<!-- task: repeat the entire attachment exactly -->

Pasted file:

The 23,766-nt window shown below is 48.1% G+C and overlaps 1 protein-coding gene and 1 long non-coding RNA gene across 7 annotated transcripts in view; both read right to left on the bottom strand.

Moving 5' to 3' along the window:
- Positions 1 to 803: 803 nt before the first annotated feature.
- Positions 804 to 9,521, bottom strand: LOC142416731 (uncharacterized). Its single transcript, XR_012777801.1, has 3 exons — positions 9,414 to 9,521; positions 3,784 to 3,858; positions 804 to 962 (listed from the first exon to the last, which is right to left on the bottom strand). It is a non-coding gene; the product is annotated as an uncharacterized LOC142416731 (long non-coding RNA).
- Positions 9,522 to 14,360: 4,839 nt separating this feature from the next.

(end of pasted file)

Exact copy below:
The 23,766-nt window shown below is 48.1% G+C and overlaps 1 protein-coding gene and 1 long non-coding RNA gene across 7 annotated transcripts in view; both read right to left on the bottom strand.

Moving 5' to 3' along the window:
- Positions 1 to 803: 803 nt before the first annotated feature.
- Positions 804 to 9,521, bottom strand: LOC142416731 (uncharacterized). Its single transcript, XR_012777801.1, has 3 exons — positions 9,414 to 9,521; positions 3,784 to 3,858; positions 804 to 962 (listed from the first exon to the last, which is right to left on the bottom strand). It is a non-coding gene; the product is annotated as an uncharacterized LOC142416731 (long non-coding RNA).
- Positions 9,522 to 14,360: 4,839 nt separating this feature from the next.